Packing and moving are among the most stressful stipulations in the fine print of the marriage covenant. In addition to the grief of saying goodbye to all of our support structures in a community, changing an address also rents a moving van of physical and emotional exhaustion. All members of the moving guild covet prayers for packing mercies. Family relationships and marriages submit to a season of final exams. Just to be a survivor of the experience merits a passing grade.  

Moving does have its virtues, however. It can also be an occasion for taking stock of what we have accumulated, what we believe we will need to carry forward and what we may now need to set down. It is an opportunity to lighten the load. How to pack is not nearly as important a skill as discerning what to pack. It is a spiritual exercise as well as a physical one. In the many realms in which we make our home, less can be more.  

Matthew reports that Jesus’ traveling instructions to the disciples as he sent them to the house of Israel was that they travel very lightly: no gold, no copper, no bag, or two tunics, or sandals, or a staff. Sounds like little more than the clothes on their backs.

The monastic tradition insists upon poverty as well as chastity and obedience. The point seems to be that you need to lay something down in order to take up something else. If you are full of one thing, then there is no room for anything else. This is radical stuff as well as good advice. It calls for a trust in divine providence that does not come to all of us along the way. No need to learn how to pack, just take very little. Take only what you really need.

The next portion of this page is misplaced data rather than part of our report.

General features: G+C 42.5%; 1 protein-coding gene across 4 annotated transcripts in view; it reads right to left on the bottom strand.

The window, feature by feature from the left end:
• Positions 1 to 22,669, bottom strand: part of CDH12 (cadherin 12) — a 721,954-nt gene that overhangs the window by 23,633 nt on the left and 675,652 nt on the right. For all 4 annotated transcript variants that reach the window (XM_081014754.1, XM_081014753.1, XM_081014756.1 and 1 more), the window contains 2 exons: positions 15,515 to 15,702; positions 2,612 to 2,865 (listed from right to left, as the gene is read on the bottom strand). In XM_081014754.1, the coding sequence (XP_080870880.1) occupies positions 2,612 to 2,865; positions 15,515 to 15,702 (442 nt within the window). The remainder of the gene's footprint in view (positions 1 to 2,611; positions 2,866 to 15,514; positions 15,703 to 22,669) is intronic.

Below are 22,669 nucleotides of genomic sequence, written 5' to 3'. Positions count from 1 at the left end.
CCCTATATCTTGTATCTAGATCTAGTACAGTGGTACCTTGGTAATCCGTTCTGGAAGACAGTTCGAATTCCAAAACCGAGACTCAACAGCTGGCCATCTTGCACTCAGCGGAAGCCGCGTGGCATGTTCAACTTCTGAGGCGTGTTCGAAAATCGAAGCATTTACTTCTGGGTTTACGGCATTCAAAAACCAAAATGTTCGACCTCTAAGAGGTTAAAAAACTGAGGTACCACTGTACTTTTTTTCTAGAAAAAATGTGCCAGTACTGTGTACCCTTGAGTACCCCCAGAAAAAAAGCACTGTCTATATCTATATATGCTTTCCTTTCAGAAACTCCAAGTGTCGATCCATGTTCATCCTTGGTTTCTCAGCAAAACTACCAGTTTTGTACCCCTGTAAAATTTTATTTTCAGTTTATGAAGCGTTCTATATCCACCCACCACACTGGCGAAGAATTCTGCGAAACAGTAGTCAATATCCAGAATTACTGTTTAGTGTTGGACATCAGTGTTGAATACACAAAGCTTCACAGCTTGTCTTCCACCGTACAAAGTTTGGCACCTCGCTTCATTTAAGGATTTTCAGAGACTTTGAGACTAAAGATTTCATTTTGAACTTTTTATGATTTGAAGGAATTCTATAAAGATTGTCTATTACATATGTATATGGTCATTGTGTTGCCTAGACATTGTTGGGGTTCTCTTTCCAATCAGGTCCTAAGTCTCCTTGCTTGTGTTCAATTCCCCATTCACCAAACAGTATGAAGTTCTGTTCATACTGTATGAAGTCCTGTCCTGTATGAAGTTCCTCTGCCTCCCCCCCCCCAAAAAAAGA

In our culture, many of us have the burden of carrying too much. We are under continual re-construction, drafting blueprints for bigger barns. We watch the self-store villages springing up just outside of town. We need more space to house more things. The prospect of less makes us anxious. We devote much time, energy, and treasure to protect, maintain, insure, store and restore the things we own. Sometimes it seems like they really own us. Sometimes it seems like we end up serving them.  

Navigating all the cardboard canyons of our life, there are days when Jesus’ instruction makes kingdom sense: the lighter the load, the longer you may travel. You have a better chance of getting to your destination if you carry less. We may be more useful along the way if there is more of us and less of other things. We can focus on what really matters if we set some things aside.  

The impending arrival of the moving van may become just one particular spiritual exercise. An inventory of what we have, what we need and what we will carry forward is an opportunity to discern some truth about ourselves. We stand in need of packing mercies. Some of us are still trying to learn how to hold on with open hands.  

God’s peace.

Chuck Johns

By: Reverend Chuck Johns On 8/1/2009
Topics: Faith Matters